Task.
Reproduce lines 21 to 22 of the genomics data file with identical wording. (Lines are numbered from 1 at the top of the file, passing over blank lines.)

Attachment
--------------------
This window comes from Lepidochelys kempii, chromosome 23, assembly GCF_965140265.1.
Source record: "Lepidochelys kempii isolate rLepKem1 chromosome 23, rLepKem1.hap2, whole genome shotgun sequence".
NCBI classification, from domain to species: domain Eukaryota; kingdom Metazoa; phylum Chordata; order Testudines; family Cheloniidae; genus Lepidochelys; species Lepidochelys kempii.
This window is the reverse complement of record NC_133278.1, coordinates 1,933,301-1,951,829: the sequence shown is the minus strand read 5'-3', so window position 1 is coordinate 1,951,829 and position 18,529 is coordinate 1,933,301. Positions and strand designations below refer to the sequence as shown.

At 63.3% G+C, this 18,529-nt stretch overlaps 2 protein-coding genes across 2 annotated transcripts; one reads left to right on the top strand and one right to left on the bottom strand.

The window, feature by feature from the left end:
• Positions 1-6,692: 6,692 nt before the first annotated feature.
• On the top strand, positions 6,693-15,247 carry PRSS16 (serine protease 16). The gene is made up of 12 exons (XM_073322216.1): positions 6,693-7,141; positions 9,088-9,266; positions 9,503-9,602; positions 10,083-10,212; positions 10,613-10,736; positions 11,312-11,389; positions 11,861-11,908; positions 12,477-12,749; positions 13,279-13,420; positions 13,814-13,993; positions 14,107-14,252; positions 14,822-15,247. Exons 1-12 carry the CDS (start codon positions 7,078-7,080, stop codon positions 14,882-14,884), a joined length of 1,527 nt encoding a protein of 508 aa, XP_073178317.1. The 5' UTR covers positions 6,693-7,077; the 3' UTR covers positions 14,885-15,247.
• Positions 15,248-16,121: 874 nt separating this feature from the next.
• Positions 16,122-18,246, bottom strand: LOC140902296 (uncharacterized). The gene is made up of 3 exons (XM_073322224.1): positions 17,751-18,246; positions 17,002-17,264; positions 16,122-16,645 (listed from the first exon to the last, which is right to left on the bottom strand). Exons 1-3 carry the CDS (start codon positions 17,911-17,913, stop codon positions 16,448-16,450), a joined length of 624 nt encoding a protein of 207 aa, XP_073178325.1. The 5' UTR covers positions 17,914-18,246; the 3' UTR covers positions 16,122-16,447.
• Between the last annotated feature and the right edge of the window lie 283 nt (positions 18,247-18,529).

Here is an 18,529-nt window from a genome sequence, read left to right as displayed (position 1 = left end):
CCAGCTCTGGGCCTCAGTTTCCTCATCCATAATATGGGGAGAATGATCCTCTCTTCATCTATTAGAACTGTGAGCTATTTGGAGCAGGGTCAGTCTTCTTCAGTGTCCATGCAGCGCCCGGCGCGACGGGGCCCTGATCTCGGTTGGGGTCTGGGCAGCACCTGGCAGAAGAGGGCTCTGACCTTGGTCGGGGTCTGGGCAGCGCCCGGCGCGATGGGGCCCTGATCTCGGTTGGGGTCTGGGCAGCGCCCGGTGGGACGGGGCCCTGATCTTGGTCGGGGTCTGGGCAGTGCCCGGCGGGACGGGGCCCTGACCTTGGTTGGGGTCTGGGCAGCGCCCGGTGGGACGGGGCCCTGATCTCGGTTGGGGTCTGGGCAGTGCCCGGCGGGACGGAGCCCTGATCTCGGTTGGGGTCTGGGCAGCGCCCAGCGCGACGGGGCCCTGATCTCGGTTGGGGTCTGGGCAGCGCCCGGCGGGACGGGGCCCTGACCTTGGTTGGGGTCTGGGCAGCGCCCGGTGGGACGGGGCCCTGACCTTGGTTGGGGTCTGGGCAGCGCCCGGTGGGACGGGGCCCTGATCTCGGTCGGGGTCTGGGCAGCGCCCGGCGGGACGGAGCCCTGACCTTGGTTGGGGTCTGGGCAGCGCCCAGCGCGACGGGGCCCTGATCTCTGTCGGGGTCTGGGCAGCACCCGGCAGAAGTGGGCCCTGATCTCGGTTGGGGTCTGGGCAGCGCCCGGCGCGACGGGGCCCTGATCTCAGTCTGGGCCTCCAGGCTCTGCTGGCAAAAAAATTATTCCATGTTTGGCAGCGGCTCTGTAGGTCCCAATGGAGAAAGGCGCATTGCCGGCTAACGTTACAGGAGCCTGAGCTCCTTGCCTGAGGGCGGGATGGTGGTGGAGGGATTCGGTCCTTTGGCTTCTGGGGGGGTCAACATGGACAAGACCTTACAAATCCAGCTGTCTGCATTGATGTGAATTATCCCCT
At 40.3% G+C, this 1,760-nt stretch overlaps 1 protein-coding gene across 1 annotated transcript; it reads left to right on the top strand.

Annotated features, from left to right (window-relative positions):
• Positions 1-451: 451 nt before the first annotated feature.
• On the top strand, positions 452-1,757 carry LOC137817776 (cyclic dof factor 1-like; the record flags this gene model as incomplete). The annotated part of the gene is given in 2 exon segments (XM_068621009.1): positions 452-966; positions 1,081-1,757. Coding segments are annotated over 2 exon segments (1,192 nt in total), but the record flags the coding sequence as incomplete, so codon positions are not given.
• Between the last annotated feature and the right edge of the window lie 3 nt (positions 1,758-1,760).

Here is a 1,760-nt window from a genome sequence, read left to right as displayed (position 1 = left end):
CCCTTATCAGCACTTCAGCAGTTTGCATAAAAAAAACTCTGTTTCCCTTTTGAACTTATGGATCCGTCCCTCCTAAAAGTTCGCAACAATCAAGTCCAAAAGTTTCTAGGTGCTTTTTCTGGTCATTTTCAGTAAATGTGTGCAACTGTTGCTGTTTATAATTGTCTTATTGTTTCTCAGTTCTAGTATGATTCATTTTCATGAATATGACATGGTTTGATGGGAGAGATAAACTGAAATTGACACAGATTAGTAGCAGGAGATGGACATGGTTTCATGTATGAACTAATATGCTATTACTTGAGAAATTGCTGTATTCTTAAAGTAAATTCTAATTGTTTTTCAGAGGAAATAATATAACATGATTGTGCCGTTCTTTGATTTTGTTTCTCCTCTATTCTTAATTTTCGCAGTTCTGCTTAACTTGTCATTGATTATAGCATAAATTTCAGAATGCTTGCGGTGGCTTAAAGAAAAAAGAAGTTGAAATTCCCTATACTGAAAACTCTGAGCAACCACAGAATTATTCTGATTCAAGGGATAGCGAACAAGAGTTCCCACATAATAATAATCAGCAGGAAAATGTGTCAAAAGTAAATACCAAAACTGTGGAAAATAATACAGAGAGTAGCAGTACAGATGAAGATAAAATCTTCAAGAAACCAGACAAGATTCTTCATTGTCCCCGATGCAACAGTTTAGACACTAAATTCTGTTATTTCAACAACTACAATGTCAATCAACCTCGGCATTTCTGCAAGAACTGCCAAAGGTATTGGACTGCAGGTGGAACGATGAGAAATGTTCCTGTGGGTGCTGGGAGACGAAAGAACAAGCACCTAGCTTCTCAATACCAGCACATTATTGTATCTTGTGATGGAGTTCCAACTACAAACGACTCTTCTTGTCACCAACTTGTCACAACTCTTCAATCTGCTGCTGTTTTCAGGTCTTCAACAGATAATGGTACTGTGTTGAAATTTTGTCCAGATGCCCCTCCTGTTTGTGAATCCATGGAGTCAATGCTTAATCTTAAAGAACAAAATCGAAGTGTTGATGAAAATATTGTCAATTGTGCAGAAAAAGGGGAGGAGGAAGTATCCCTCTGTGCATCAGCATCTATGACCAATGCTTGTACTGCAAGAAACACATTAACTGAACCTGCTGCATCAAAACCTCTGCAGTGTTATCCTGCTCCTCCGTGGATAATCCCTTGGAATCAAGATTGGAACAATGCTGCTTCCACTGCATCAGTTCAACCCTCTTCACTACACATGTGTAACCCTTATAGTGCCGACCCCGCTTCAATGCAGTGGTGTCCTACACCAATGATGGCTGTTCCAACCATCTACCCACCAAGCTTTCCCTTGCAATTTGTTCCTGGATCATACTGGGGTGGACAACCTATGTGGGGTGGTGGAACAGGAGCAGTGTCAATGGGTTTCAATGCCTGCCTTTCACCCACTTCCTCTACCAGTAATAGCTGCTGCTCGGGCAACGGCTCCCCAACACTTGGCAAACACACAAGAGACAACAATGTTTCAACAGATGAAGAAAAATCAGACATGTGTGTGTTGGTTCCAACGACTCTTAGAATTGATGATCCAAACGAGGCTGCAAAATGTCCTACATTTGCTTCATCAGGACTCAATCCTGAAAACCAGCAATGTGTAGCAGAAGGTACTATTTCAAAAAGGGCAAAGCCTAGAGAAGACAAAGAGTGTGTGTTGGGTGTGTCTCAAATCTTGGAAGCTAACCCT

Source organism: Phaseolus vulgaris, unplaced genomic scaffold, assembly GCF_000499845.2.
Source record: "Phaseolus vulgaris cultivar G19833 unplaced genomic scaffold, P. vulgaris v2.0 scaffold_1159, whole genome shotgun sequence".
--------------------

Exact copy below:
Source organism: Phaseolus vulgaris, unplaced genomic scaffold, assembly GCF_000499845.2.
Source record: "Phaseolus vulgaris cultivar G19833 unplaced genomic scaffold, P. vulgaris v2.0 scaffold_1159, whole genome shotgun sequence".